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As Florida farmlands diminish, why is agriculture commissioner a Cabinet-level job?

Adam Putnam, then a U.S. representative from Bartow, checks on freeze damage at a Hillsborough County orange grove as he embarks on what would be a successful run in 2010 to become Florida Agriculture commissioner.  With him is Michael W. Sparks, CEO of Florida Citrus Mutual.
Adam Putnam, then a U.S. representative from Bartow, checks on freeze damage at a Hillsborough County orange grove as he embarks on what would be a successful run in 2010 to become Florida Agriculture commissioner. With him is Michael W. Sparks, CEO of Florida Citrus Mutual.
Published Dec. 12, 2016

Should the Florida Department of Agriculture change its name? Or should agriculture commissioner be eliminated as one of just three Cabinet-level positions?

Those questions have surfaced through the years as agriculture's economic footprint on Florida continues to erode.

John Morgan, the well-known personal injury attorney considering a run for governor in 2018 as a Democrat, is among the latest to suggest that the job of agriculture commissioner — a title that has been around more than 130 years — is overblown in importance in today's economy and should be scrapped.

In strong disagreement: the current Agriculture Commissioner and presumptive Republican front-runner for the governor's race, Adam Putnam.

"I have worked to shape a modern, relevant role for the Department of Agriculture in the state that is now the third-most populous in the country, but still has agriculture as a pillar of its economy that justifies the attention it gets from a Cabinet-level agency," Putnam said in an interview with the Tampa Bay Times. For instance, he says, amid the sharp decline in citrus, Florida is pouring more attention into crops such as blueberries and the laboratory-refined Florida peach.

One thing is clear, though: The department's reshaping through the years has created an agency that isn't singularly focused any more on the core definition of agriculture — growing crops and raising livestock.

Read More: Dying on the vine: Florida's shriveling agriculture industry can't shake the fall of citrus, loss of land

Today, a whopping 70 percent of the department's $1.7 billion budget goes toward a school nutrition program that Putnam's department took over from the Department of Education five years ago. It has 285 employees assigned to its consumer protection unit, a role tacked on to the department some 45 years ago. As consumer watchdog, among other jobs, the agriculture department is in charge of preventing gas skimming, putting stickers with Putnam's name on them on gas station pumps statewide.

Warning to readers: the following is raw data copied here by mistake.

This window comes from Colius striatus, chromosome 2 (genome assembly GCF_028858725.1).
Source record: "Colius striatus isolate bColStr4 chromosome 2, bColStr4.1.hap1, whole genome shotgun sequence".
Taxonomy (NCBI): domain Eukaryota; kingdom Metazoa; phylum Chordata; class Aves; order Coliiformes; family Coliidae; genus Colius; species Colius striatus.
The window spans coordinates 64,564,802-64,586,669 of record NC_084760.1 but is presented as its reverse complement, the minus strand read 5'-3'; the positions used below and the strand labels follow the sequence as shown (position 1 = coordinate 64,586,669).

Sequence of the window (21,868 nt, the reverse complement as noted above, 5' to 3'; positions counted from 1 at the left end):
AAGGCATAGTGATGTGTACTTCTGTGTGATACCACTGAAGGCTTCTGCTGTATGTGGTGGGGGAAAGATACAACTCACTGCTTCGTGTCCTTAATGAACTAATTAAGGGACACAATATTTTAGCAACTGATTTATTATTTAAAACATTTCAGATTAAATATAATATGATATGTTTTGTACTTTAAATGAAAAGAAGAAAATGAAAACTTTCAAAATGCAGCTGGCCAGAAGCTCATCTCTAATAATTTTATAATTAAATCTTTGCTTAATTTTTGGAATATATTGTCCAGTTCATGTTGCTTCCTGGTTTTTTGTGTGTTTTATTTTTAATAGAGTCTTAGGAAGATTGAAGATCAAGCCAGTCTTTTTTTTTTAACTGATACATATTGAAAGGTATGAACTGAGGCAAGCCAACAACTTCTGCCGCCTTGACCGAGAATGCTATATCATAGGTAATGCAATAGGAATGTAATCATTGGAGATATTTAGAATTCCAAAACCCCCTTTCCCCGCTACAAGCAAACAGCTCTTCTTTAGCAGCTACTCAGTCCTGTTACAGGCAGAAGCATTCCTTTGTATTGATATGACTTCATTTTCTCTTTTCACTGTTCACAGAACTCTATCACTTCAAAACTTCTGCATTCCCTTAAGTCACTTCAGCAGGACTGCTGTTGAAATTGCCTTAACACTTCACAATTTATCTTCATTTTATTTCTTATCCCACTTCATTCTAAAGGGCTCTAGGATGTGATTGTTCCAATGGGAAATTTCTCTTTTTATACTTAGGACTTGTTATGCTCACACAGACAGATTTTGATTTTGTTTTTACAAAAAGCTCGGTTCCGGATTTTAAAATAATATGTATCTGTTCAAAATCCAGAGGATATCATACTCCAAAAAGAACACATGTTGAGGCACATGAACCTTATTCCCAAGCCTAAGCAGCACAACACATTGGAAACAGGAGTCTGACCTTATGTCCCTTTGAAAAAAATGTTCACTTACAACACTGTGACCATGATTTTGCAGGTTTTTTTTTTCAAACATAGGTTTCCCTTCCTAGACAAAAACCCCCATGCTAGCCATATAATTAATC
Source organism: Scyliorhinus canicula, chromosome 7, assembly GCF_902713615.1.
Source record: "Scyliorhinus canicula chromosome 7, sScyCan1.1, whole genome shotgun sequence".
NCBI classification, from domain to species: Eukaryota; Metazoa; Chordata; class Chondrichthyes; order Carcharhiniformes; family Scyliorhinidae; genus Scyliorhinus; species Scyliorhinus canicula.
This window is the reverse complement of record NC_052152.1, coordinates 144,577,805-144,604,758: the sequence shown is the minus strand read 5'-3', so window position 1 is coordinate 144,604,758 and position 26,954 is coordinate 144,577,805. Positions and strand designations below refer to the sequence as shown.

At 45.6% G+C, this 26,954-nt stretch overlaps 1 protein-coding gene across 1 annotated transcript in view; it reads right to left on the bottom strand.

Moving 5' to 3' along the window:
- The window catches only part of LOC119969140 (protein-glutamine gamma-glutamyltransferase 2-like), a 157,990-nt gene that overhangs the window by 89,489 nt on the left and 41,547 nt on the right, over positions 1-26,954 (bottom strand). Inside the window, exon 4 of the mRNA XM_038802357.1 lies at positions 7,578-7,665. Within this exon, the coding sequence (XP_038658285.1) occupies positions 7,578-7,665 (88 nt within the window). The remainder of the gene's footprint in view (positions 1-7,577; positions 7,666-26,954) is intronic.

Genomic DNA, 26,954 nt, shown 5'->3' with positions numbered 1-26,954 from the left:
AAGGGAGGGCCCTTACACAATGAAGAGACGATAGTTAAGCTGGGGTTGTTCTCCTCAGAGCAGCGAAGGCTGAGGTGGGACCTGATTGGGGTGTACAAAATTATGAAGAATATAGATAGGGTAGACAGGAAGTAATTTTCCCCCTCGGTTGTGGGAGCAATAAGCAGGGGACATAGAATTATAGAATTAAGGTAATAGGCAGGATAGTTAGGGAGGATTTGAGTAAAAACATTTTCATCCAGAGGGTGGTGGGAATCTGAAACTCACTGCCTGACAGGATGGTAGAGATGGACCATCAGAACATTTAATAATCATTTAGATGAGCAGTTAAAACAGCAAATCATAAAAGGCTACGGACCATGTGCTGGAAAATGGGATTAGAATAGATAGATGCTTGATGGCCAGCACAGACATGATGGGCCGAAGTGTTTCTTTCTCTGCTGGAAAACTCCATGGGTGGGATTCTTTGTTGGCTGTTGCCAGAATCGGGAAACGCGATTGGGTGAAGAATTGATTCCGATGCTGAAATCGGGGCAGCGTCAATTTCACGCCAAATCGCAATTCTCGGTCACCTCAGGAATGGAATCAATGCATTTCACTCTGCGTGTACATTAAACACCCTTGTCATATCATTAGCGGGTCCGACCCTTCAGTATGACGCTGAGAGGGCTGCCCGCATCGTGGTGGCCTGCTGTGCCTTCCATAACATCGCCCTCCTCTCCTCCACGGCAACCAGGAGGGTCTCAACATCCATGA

The department has more employees in forestry than anything else. Among its 16 divisions are an office of energy, an aquaculture division and a unit focused on water policy.

Some critics say the department's growing tentacles help it prop up its importance.

Tom Swihart, now-retired longtime water policy chief at the Department of Environmental Protection, has long accused the state's agricultural industry of overstating its importance as it has simultaneously been a major drain on the state's water resources.

Why does agriculture merit a Cabinet-level post, Swihart asks, "even though they are a teeny tiny part of the Florida economy?"

As a percentage of Florida's economy, agriculture was four times bigger in the 1960s compared with today.

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Last year, agriculture, forestry, fishing and hunting combined contributed less than $6.3 billion to Florida's economic output of $883 billion, federal data shows.

The financial services juggernaut — finance, insurance, retail and leasing — accounted for nearly $200 billion of the total. Florida's relatively small manufacturing industry, demonstrating more bang for the buck, fueled nearly $45 billion into the state's economy. Construction was $41 billion.

Yet, there is no construction commissioner or manufacturing commissioner on the Florida Cabinet sitting alongside the state's chief financial officer and attorney general. Those three positions, along with the governor, are deemed the most important in the state.

Putnam said he expects the notion of removing the department as a Cabinet-level position will come up again, though he doesn't think it will be the "flash point" of debate it was 20 years ago. In the meantime, he says, he'll keep looking for ways to keep his agency relevant.

"The department's job is not to be a dinosaur," he said. "The department's job is to evolve with the industry."

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